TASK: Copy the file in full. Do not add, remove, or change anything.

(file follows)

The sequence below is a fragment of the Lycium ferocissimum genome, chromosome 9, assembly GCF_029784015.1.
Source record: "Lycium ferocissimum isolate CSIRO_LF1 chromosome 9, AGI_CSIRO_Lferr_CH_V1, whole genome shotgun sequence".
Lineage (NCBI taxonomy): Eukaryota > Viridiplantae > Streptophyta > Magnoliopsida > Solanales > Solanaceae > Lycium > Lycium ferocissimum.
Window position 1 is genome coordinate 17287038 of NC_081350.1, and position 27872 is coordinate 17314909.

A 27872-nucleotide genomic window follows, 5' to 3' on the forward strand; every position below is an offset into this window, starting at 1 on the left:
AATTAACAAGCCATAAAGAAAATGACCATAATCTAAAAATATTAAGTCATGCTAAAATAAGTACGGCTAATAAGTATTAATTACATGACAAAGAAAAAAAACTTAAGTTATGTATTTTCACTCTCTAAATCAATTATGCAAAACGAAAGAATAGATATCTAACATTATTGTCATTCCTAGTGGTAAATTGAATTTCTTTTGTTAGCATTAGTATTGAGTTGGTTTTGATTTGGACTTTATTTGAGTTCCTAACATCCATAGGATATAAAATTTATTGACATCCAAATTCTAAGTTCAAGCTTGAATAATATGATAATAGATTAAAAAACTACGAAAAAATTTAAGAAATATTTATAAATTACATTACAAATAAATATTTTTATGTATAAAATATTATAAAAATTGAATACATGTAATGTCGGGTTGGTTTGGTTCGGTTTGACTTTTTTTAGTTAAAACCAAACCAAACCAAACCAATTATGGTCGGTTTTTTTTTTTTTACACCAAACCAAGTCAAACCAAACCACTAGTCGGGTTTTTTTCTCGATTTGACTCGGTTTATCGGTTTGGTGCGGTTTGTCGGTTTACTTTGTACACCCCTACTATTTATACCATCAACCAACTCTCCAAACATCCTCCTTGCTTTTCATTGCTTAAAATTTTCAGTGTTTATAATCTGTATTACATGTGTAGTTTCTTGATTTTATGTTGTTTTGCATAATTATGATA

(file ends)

The sequence below is a fragment of the Lycium ferocissimum genome, chromosome 9, assembly GCF_029784015.1.
Source record: "Lycium ferocissimum isolate CSIRO_LF1 chromosome 9, AGI_CSIRO_Lferr_CH_V1, whole genome shotgun sequence".
Lineage (NCBI taxonomy): Eukaryota > Viridiplantae > Streptophyta > Magnoliopsida > Solanales > Solanaceae > Lycium > Lycium ferocissimum.
Window position 1 is genome coordinate 17287038 of NC_081350.1, and position 27872 is coordinate 17314909.

A 27872-nucleotide genomic window follows, 5' to 3' on the forward strand; every position below is an offset into this window, starting at 1 on the left:
AATTAACAAGCCATAAAGAAAATGACCATAATCTAAAAATATTAAGTCATGCTAAAATAAGTACGGCTAATAAGTATTAATTACATGACAAAGAAAAAAAACTTAAGTTATGTATTTTCACTCTCTAAATCAATTATGCAAAACGAAAGAATAGATATCTAACATTATTGTCATTCCTAGTGGTAAATTGAATTTCTTTTGTTAGCATTAGTATTGAGTTGGTTTTGATTTGGACTTTATTTGAGTTCCTAACATCCATAGGATATAAAATTTATTGACATCCAAATTCTAAGTTCAAGCTTGAATAATATGATAATAGATTAAAAAACTACGAAAAAATTTAAGAAATATTTATAAATTACATTACAAATAAATATTTTTATGTATAAAATATTATAAAAATTGAATACATGTAATGTCGGGTTGGTTTGGTTCGGTTTGACTTTTTTTAGTTAAAACCAAACCAAACCAAACCAATTATGGTCGGTTTTTTTTTTTTTACACCAAACCAAGTCAAACCAAACCACTAGTCGGGTTTTTTTCTCGATTTGACTCGGTTTATCGGTTTGGTGCGGTTTGTCGGTTTACTTTGTACACCCCTACTATTTATACCATCAACCAACTCTCCAAACATCCTCCTTGCTTTTCATTGCTTAAAATTTTCAGTGTTTATAATCTGTATTACATGTGTAGTTTCTTGATTTTATGTTGTTTTGCATAATTATGATA